It was a bright and sunny winter’s day on Monday, yet bitterly cold. As I needed to head out of the home for two hours, I went to turn off the split cycle air conditioner that was warming our home. However this time, I stopped to reevaluate my reasoning.
We now have a 4.5 kWh solar PV system that was generating more than enough electricity to cover running the air conditioner. Also as the ‘feed in tariff’ for surplus electricity generated is no longer generous (money we make for electricity we don’t use), why not keep the air conditioner running for our dogs to keep warm?
Before solar PV, this thinking would have be considered irresponsible for financial and environmental reasons. However this is the best example to explain my opinion on the benefits of installing solar PV – we now have responsible, cheaper and guilt free comfort.
In my last post (part 2) I concluded by advising we were researching ‘going off the grid’ – buying batteries to store our generated electricity, to use anytime we wish. At this time we have decided not to invest in batteries, purely for financial reasons (it would take another 7 to 10 years to recoup the investment). However we will keep an eye on the technology and pricing as no doubt in the future, it will be more viable to ‘get off the grid’.
** We probably didn’t need a 4.5 kWh solar PV system. We could have saved some money by installing a smaller system with the option to upgrade it later.
** If you and your family use very little energy during the day (because you are at work / school) then solar PV won’t benefit you much financially. The solar feed in tariff that electricity companies offer is currently minimal – you pay for the system and they benefit financially (they give you on average 8 cents for every surplus kWh generated but will on sell it for 29 cents kWh). Yes you are helping the environment but most families don’t have $2000 to $7000 to spend if they can not benefit financially.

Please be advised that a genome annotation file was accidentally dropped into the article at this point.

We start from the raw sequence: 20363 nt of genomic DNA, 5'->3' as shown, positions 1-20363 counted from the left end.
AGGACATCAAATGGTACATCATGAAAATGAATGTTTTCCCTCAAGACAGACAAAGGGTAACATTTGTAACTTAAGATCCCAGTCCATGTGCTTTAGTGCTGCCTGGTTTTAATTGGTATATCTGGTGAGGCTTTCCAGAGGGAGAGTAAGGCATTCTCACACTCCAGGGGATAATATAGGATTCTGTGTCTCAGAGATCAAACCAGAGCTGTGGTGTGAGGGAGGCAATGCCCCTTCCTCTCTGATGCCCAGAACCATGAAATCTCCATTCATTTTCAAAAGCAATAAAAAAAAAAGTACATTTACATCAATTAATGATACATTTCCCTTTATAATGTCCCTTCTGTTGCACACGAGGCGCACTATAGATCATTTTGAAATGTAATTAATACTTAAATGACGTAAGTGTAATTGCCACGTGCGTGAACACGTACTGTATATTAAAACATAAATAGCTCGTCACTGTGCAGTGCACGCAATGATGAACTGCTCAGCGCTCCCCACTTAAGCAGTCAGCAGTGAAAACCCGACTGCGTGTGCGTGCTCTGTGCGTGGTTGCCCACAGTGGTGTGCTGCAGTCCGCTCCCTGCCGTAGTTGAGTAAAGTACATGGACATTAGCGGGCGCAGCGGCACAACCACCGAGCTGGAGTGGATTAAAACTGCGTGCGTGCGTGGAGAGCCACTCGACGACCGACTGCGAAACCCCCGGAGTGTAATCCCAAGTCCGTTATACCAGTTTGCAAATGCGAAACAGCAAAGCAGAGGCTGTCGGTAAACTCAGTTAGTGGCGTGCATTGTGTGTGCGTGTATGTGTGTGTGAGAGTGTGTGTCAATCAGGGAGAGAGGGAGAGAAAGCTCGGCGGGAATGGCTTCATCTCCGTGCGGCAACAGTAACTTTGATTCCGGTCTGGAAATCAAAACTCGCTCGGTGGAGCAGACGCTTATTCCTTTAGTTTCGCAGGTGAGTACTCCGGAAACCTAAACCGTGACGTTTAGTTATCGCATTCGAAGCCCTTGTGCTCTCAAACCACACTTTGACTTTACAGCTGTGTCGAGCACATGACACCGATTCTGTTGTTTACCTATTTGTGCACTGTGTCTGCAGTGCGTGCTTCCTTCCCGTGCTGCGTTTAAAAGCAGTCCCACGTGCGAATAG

** If you and your family can use a lot of your energy usage during the day (put your dishwasher and clothes washer on during sunlight hours) then financially you will benefit for solar PV. I would suggest only buying a system that would generate just enough energy that you would use during the day, as you won’t make much money for surplus energy generated. Our household (two adults and a baby) would really only need a 2.5 kWh system (put the dishwasher on with the air conditioner but not the clothes washer at the same time). Having a 4.5 kWh system means we can have the dishwasher, clothes washer and air conditioner on at the same time, on a sunny day but again we have paid much more money for this and I don’t think it was needed at this time.
** We will eventually get off the grid, by installing batteries to save all our generated electricity, so we can use it during non sunlight hours (and not get charged). The good news is that pricing for solar PV and batteries are coming down all the time. If you want to get off the grid, you will want not only the biggest solar PV system you can afford but also as many batteries you can afford too (saving electricity for long periods of non sunny days).
** We have just signed over to Red Energy as our electricity company. Not only were they the cheapest company for NSW using my calculations but more importantly for me, their electricity is generated from Snowy Mountains Hydo – sustainable and environmentally friendly. Red Energy is also 100% Australian owned. Ideally I would prefer to generate all our electricity from our solar PV but for now I am happy to know that by signing with Red Energy, all our electricity usage is helping the environment – part of the solution rather than the problem.
Note: If you live in NSW or Victoria and want to switch to Red Energy, let me know as they have offered my ‘family and friends’ a $50 voucher. In the spirit of being honest, I will also receive a $50 voucher but my intention is to donate any vouchers to Lock the Gate Alliance.